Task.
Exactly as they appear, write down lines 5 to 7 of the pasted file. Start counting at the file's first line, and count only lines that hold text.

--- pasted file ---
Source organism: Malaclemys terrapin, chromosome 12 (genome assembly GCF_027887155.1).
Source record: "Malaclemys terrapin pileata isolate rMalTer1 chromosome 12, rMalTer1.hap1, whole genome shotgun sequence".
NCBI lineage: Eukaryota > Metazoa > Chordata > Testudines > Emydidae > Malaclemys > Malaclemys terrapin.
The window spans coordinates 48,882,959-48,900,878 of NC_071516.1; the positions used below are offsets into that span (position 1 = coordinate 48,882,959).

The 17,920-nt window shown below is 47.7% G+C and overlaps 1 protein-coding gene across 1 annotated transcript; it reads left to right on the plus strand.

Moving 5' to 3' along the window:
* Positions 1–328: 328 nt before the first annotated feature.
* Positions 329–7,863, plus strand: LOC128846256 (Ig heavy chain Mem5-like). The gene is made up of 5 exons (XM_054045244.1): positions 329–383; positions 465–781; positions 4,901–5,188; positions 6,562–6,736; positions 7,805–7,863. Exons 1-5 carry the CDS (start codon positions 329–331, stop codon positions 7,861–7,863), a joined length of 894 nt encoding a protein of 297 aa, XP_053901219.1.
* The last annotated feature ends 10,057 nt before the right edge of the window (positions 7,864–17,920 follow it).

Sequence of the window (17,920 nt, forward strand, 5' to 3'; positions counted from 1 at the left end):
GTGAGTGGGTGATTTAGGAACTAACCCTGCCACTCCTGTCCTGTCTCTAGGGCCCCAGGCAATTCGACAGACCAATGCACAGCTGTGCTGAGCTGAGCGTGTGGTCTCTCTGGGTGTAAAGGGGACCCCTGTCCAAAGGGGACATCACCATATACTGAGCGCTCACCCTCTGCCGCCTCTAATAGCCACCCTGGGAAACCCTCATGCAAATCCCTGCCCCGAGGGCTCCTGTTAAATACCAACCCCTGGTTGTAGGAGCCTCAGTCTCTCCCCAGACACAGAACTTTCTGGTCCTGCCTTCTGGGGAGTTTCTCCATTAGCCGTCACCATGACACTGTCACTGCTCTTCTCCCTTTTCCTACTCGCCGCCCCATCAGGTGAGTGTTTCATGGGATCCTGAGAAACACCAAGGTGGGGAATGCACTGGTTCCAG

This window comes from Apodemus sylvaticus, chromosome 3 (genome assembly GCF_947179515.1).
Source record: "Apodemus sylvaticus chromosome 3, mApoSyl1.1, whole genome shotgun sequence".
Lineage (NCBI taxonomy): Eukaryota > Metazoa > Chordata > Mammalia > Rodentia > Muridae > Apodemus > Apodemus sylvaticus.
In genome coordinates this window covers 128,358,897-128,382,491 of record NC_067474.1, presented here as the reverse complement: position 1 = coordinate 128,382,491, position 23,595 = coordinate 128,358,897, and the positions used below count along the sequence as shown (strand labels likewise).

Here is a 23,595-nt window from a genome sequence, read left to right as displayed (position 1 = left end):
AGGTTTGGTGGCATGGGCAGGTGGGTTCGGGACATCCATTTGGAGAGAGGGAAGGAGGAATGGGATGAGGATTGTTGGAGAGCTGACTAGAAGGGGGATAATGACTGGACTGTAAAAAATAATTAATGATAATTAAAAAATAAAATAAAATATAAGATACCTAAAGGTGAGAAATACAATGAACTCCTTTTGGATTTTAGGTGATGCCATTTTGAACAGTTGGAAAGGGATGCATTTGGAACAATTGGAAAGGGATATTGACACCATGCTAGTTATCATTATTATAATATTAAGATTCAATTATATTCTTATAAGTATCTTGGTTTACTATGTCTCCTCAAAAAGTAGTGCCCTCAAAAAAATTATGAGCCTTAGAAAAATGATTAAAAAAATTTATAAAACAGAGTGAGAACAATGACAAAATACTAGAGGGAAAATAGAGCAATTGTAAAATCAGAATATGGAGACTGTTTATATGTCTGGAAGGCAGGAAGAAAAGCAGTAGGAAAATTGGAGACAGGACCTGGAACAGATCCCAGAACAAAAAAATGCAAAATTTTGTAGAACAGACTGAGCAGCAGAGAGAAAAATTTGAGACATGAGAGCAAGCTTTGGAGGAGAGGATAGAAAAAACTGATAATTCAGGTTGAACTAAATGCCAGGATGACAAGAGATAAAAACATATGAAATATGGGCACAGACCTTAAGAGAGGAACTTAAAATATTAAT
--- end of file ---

The 17,920-nt window shown below is 47.7% G+C and overlaps 1 protein-coding gene across 1 annotated transcript; it reads left to right on the plus strand.

Moving 5' to 3' along the window:
* Positions 1–328: 328 nt before the first annotated feature.